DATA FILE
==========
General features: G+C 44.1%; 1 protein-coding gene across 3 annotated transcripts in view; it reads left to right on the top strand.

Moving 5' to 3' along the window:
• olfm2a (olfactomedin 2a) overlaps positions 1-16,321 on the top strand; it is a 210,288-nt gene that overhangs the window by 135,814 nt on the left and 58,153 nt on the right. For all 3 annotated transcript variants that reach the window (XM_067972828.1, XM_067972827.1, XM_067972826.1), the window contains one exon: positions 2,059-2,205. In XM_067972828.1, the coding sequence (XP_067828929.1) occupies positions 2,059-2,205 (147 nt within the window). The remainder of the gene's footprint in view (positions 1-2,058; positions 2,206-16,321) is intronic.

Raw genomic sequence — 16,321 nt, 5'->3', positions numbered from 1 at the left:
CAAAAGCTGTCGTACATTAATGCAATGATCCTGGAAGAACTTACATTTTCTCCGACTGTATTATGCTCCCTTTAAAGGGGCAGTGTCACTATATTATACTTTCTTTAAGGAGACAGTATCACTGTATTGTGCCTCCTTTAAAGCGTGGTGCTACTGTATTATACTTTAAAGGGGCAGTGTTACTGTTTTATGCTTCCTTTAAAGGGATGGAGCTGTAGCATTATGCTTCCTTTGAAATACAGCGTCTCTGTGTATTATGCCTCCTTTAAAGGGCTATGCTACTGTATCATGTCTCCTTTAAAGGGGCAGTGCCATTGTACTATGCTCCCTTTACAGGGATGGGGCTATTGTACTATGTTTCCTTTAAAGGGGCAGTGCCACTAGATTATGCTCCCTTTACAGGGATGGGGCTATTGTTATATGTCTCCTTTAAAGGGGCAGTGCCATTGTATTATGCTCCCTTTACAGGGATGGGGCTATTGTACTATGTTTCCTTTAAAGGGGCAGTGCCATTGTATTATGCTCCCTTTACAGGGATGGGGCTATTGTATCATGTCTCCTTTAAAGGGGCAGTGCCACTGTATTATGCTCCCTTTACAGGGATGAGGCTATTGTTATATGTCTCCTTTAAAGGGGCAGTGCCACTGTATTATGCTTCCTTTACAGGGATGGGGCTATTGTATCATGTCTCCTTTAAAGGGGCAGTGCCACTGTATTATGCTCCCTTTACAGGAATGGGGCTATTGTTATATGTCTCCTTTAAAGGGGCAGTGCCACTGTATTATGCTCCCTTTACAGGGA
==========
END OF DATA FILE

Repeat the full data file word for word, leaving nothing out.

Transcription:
General features: G+C 44.1%; 1 protein-coding gene across 3 annotated transcripts in view; it reads left to right on the top strand.

Moving 5' to 3' along the window:
• olfm2a (olfactomedin 2a) overlaps positions 1-16,321 on the top strand; it is a 210,288-nt gene that overhangs the window by 135,814 nt on the left and 58,153 nt on the right. For all 3 annotated transcript variants that reach the window (XM_067972828.1, XM_067972827.1, XM_067972826.1), the window contains one exon: positions 2,059-2,205. In XM_067972828.1, the coding sequence (XP_067828929.1) occupies positions 2,059-2,205 (147 nt within the window). The remainder of the gene's footprint in view (positions 1-2,058; positions 2,206-16,321) is intronic.

Raw genomic sequence — 16,321 nt, 5'->3', positions numbered from 1 at the left:
CAAAAGCTGTCGTACATTAATGCAATGATCCTGGAAGAACTTACATTTTCTCCGACTGTATTATGCTCCCTTTAAAGGGGCAGTGTCACTATATTATACTTTCTTTAAGGAGACAGTATCACTGTATTGTGCCTCCTTTAAAGCGTGGTGCTACTGTATTATACTTTAAAGGGGCAGTGTTACTGTTTTATGCTTCCTTTAAAGGGATGGAGCTGTAGCATTATGCTTCCTTTGAAATACAGCGTCTCTGTGTATTATGCCTCCTTTAAAGGGCTATGCTACTGTATCATGTCTCCTTTAAAGGGGCAGTGCCATTGTACTATGCTCCCTTTACAGGGATGGGGCTATTGTACTATGTTTCCTTTAAAGGGGCAGTGCCACTAGATTATGCTCCCTTTACAGGGATGGGGCTATTGTTATATGTCTCCTTTAAAGGGGCAGTGCCATTGTATTATGCTCCCTTTACAGGGATGGGGCTATTGTACTATGTTTCCTTTAAAGGGGCAGTGCCATTGTATTATGCTCCCTTTACAGGGATGGGGCTATTGTATCATGTCTCCTTTAAAGGGGCAGTGCCACTGTATTATGCTCCCTTTACAGGGATGAGGCTATTGTTATATGTCTCCTTTAAAGGGGCAGTGCCACTGTATTATGCTTCCTTTACAGGGATGGGGCTATTGTATCATGTCTCCTTTAAAGGGGCAGTGCCACTGTATTATGCTCCCTTTACAGGAATGGGGCTATTGTTATATGTCTCCTTTAAAGGGGCAGTGCCACTGTATTATGCTCCCTTTACAGGGA